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An ambitious exhibition, Matisse/Diebenkorn delivers on its goal to delineate the influence of Henri Matisse (1869–1954) on Richard Diebenkorn (1922–93), showing a remarkably significant number of parallels between two modern, avant-garde artists. However, it does much more, and not only in its review of Diebenkorn: it also provides a nuanced consideration of the concept of influence, thereby making a significant contribution to the field of American art, as well as comparative museum display. Co-organized by the Baltimore Museum of Art and the San Francisco Museum of Modern Art, Matisse/Diebenkorn is accompanied by a beautifully illustrated, scholarly catalogue. Edited by Janet Bishop and Katherine Rothkopf, who also wrote essays for the catalogue, additional contributors include John Elderfield, Jodi Roberts, and Jared Ledesma.
Matisse/Diebenkorn marks a turning point in the presentation of Diebenkorn, tracing the influence of Matisse on the American artist and Diebenkorn’s use of that influence to forge his uniquely individual style. The presentation—broad but detailed, general but focused, public but intimate—equally encourages grand connections and quiet observations. This exploration takes the visitor on a visual tour of influence through five large galleries (as the exhibition was installed in Baltimore) filled with more than thirty paintings and drawings by Matisse and more than sixty by Diebenkorn. The show is comprehensive and illuminating, and inherently invites multiple visits to thoroughly consider its many connections.
In the first gallery, the visitor is met with Diebenkorn’s Urbana #4 (1953), a large, colorful, though not bright, work reminiscent of many early paintings by Willem de Kooning; however, when viewed next to Matisse’s Studio, Quai Saint-Michel (1916), with a nude, reclining figure, an obscure parallel becomes apparent. The placement of these two paintings, side-by-side, immediately indicates this is a show in which the visitor needs to look carefully, evaluate, and look again. In this particular case, the horizontal, gray abstracted area in the foreground of the work by Diebenkorn juxtaposes nicely with Matisse’s horizontal nude, in orientation, palette, and placement on the canvas. The upper sections of both pieces overlap as well; not only are they abstracted, but most of the square areas of dulled pinks that are placed in similar locations in each picture form a compelling visual connection. This comparison is strong, and an excellent visual introduction to an exhibition that encourages true engagement with the works on display.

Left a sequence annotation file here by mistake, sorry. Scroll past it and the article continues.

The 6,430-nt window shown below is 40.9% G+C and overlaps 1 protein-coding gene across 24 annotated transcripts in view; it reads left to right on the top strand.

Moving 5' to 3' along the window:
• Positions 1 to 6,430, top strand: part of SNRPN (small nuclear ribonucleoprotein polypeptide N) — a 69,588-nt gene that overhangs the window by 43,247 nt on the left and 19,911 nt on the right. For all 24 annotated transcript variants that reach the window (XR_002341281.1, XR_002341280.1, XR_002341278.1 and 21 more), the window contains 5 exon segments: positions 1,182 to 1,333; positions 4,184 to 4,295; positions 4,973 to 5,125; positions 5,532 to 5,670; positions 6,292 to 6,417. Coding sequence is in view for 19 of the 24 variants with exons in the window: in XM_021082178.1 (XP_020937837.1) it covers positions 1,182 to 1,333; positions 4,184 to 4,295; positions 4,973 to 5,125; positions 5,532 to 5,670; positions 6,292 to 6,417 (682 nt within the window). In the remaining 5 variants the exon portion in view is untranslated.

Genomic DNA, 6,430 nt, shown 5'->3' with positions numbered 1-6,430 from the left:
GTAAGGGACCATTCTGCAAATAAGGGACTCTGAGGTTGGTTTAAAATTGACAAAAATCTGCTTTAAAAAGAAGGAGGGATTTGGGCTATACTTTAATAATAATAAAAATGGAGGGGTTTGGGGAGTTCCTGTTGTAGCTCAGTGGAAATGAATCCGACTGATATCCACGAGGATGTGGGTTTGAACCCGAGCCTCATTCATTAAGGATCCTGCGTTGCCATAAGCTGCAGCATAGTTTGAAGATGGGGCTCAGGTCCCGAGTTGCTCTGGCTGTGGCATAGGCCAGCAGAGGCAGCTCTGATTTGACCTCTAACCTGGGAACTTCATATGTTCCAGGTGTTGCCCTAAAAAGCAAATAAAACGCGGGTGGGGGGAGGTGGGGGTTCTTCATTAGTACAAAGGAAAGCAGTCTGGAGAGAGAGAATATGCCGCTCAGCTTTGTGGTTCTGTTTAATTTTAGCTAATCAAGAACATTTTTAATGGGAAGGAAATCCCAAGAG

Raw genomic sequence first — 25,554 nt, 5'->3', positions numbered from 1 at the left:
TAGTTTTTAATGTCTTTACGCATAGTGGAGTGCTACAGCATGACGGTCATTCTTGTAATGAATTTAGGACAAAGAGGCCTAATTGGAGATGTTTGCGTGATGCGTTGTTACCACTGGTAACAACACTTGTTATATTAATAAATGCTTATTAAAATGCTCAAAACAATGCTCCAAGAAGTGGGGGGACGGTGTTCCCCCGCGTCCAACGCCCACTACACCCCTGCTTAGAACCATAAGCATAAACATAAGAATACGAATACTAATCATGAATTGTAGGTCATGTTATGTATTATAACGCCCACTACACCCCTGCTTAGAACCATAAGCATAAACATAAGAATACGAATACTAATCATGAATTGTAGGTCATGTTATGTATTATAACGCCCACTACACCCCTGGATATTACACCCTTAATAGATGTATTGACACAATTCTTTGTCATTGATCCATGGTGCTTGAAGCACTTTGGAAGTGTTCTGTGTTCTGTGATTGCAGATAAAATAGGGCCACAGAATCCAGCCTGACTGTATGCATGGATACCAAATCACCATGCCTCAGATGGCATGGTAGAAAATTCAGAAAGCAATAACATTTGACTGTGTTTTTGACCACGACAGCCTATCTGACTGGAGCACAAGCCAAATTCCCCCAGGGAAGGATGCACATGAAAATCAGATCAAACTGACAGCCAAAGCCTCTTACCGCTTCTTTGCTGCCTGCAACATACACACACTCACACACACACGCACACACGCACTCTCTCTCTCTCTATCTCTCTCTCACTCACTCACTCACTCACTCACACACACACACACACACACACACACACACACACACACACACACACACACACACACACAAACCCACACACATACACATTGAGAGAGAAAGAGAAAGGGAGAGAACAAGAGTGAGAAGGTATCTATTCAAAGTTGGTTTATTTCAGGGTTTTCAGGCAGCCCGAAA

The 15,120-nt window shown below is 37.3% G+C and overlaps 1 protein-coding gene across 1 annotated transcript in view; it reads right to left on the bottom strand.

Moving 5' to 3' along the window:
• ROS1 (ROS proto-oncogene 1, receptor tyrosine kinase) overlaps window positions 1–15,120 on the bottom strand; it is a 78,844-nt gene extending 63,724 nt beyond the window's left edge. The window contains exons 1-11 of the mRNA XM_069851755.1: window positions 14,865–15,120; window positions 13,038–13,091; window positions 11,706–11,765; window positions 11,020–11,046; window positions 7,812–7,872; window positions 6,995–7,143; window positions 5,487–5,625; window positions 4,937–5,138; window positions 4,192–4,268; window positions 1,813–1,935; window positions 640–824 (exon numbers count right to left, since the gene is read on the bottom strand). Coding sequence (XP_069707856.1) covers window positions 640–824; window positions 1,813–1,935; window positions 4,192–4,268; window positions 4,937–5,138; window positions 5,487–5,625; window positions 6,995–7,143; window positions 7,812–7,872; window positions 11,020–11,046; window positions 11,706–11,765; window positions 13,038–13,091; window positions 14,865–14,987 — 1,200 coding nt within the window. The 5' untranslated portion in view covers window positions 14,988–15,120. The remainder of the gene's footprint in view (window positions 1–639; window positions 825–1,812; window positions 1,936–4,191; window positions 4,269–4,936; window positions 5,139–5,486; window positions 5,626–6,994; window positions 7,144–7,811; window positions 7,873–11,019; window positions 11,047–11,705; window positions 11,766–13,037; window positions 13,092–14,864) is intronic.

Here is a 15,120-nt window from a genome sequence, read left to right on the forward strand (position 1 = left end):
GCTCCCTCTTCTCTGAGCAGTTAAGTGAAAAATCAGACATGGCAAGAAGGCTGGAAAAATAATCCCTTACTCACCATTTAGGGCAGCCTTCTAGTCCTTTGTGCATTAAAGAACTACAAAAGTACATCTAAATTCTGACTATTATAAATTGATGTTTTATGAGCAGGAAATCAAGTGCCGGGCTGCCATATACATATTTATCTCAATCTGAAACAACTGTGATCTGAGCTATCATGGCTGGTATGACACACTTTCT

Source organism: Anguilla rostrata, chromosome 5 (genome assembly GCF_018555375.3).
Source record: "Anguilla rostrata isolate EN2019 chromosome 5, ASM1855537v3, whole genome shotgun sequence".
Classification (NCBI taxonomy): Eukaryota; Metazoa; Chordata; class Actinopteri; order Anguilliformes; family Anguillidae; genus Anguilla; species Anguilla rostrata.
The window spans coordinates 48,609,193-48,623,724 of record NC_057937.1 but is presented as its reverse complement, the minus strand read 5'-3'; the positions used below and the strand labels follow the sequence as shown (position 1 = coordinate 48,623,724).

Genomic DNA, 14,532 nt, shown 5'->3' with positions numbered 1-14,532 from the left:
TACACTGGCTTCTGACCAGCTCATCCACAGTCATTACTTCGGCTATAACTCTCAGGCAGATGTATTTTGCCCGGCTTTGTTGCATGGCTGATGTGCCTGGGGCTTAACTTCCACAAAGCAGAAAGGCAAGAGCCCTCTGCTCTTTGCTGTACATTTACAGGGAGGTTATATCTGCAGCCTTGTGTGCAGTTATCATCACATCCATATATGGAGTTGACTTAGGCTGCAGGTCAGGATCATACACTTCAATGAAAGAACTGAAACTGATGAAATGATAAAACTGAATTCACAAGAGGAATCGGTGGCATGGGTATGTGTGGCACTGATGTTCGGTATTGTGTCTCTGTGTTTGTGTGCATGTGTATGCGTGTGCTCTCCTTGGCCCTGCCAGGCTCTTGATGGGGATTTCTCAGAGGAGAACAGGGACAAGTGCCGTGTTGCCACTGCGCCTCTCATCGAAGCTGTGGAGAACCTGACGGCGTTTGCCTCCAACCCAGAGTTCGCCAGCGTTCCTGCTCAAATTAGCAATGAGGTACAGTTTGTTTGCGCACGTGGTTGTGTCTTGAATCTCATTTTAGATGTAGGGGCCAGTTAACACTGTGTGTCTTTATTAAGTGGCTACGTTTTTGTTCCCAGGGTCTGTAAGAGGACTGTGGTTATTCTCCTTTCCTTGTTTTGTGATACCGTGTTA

Diebenkorn was not only looking closely at Matisse’s paintings and drawings, but also reading and thinking deeply about his work. He amassed a small library of books on Matisse, examples of which are included in the exhibition. Alfred Barr’s Matisse, His Art and His Public (1951) affords an appropriate reference: just as Diebenkorn became a member of Matisse’s “public,” so are we, too, now part of Diebenkorn’s.
The next gallery illustrates Diebenkorn’s move away from abstraction. The room is essentially split in two—one side displaying mostly objects integrated into pictures, and the other, the figure. Examples of the latter forms show palettes strongly aligned between Diebenkorn and Matisse, with rich coloration in the works; a particularly interesting comparison underscoring this connection is that between Diebenkorn’s Man and Woman in a Large Room (1957) and Matisse’s The Blue Window (1913). Several works explore the subject of nudes and mark a distinct though nuanced difference in sensibility between Matisse’s and Diebenkorn’s artistic output; Matisse’s interest in the subject is emphasized by his Nude with a White Scarf (1909), which exudes sensuality through concealed references, while Diebenkorn’s nude works appear photographic in nature and include more overt references.
The third gallery of the exhibition is split into several viewing spaces concentrating on different themes. The first is titled “Still-life Compositions” and is immediately followed by “Interiors and Landscapes.” Viewers encounter a stunning comparison between Matisse (Interior, Flowers, and Parakeets, 1924) and a very large Diebenkorn (Girl with Plant, 1960). Matisse’s work here appears much more ornate, from the gilded, heavily decorated frame to the flowers and soft, veiled effect of the painting. Diebenkorn, by contrast, imbues his elegant work with mystery—of a woman with her back to us, only providing a slight glimpse of a right profile—as well as a decadence. The elegant, sumptuously painted flower plant with its thick layers of paint and a hint of centrally placed bright red add drama to the work.